Eating is not a form of entertainment

“Eating is not a form of entertainment. We don’t find ourselves forcing fuel in the tank of your car when the tank is full. If there’s no need for nutrition, there should be no need to eat.” Hector Sectzer

Do you eat for “entertainment” or what?

The other day I heard the phrase “eating is not a form of entertainment” to which most people would respond with, “what? Are you kidding me?”. My friends love eating in new restaurants, exploring the sensory experiences of food, and savoring the tastes and smells of the culinary experience. While I also enjoy that, I only do it when I am hungry and my body needs nutrition. Food for me is really not entertainment; it’s a form of nourishment and sustenance. I eat to keep my body healthy; of course, I love to “eat out” with friends but that’s because of the social experience more than the food itself.

Do you eat for "entertainment" or what?
Do you eat for “entertainment” or what?

My relationship with my 54 year research on nutrition, “what is food and what is not” has changed dramatically over my life span. My research taught me to understand what the body needs as opposed to what my mind wants. Now I eat to fuel my body – with as healthy a fare as possible – but at one time about 40 years ago, my relationship to food and how to deal with it was not so healthy. I suffered from bulimia – an eating disorder characterized by binging and purging. When I was about 28 years old I became irritated, confused and angry about the food vs nutrition dilemma. Most nutritionists at that time either were hiding from the population or didn’t have a clue on nutrition. I couldn’t get a decent working answer on what I needed to do to stay healthy. Everything I tried, failed, and food became my enemy. I feared having to put food in my mouth, for it made me fall into a deep degree of anxiety and panic. After a couple of years of battling with what to do, I started to eat small portions slowly, without drinking any water and waiting for the results. I gradually stopped the binging and replaced it with listening to my body instead of unconsciously eating to sooth my pressures. I slowed down my fitness program and payed attention to the results of what every meal did to my body. I listened and followed my body signs. I began to relate differently to food the needed nutrition and the way I dealt with it. I compared my fuel intake to the needs of other ‘machines’ such as automobiles, airplanes, even lawn motors. And they all had one thing in common, “they only got fuel when it was needed to perform and survive a task.” My relationship changed from an unconscious to conscious self-awareness. Even eating right with absolutely no chemicals, if we eat for the wrong reasons, the result can be catastrophic.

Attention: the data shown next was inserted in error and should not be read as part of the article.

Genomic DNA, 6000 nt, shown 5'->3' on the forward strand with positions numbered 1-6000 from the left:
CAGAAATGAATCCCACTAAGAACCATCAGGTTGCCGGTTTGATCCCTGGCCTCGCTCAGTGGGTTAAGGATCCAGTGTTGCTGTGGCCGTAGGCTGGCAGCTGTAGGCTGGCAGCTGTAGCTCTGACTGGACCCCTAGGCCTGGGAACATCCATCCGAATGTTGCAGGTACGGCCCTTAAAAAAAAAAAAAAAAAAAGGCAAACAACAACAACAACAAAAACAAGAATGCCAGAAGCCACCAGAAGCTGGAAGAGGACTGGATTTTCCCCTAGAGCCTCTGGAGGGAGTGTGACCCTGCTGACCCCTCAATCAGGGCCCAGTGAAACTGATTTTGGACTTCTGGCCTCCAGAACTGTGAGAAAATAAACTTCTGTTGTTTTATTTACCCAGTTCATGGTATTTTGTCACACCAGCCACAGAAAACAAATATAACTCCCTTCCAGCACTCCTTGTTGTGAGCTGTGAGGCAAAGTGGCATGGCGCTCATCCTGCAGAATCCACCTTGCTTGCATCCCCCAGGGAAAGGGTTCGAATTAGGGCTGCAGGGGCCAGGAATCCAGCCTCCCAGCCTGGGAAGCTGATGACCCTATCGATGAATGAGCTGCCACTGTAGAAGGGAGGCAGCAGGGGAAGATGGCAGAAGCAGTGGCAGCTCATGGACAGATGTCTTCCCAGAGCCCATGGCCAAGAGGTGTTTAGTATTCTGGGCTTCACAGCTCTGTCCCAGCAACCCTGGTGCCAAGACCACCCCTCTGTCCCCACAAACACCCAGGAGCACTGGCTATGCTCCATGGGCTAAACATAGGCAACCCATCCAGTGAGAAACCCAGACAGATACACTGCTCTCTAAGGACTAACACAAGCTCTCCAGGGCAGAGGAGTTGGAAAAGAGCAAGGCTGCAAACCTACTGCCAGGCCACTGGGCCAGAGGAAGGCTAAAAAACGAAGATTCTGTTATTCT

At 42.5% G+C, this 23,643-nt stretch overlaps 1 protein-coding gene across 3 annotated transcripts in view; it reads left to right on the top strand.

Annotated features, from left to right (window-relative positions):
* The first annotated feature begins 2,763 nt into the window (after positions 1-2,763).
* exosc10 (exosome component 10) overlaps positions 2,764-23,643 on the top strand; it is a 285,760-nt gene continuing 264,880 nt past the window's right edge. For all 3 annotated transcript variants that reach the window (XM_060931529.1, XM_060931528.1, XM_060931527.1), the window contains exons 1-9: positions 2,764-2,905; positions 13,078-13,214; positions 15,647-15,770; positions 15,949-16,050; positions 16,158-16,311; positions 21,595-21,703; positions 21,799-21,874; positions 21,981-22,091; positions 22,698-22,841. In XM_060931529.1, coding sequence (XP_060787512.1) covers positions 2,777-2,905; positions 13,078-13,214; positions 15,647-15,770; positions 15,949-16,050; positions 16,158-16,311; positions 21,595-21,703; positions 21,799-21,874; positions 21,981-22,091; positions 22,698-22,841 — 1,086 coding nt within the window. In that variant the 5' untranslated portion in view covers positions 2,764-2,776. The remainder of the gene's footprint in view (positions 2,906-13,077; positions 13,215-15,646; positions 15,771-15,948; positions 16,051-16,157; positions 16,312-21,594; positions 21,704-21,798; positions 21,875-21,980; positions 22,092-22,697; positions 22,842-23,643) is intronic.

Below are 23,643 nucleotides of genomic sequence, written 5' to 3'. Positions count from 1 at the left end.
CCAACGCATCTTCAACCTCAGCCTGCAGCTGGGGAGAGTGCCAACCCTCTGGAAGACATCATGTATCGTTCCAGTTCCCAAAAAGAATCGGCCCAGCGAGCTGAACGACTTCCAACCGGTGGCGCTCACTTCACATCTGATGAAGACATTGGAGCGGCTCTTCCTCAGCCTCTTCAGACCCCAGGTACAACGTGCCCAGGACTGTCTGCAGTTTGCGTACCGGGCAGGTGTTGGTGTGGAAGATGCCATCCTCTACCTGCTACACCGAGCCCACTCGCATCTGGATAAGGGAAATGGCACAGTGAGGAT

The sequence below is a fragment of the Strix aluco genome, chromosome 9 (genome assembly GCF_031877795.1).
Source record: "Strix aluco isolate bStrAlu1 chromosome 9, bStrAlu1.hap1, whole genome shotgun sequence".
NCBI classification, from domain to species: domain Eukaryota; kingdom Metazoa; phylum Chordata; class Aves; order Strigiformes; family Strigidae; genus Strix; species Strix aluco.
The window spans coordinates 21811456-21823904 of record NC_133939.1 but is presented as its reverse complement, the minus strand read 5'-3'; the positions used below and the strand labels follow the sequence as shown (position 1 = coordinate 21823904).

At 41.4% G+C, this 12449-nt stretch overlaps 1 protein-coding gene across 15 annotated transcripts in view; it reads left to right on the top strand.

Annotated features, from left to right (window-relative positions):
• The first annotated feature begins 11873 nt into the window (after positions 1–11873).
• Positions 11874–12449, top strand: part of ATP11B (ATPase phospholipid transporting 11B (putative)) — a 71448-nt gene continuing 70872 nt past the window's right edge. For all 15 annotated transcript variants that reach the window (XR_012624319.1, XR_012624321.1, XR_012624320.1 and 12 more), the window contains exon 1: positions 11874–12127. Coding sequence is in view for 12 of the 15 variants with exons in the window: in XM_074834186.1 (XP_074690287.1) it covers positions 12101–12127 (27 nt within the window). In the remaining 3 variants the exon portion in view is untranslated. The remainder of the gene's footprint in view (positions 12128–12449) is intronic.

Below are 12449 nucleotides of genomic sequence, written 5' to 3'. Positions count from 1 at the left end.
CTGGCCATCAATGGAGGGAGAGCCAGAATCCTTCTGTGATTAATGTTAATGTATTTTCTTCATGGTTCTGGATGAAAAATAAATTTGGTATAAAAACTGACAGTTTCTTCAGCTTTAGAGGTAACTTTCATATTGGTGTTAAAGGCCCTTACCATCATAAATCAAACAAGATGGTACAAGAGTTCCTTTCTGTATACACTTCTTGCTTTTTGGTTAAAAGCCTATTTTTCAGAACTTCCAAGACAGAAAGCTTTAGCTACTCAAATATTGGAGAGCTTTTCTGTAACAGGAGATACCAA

Instead of eating when I was upset, angry, or wanting to avoid a problem, I learned to catch early signs of such emotions and not use food to bring me peace and/or as a reward. Food no longer plays a part in any aspect of my life except to put nutrients in my body. That doesn’t mean I don’t enjoy eating, I just do it right. No eating mindlessly – no eating while watching television or performing other sedentary activities. I pay attention to the experience of eating with open curiosity and the foremost goal in mind…to eat to live, not live to eat.

© Copyright – Hector Sectzer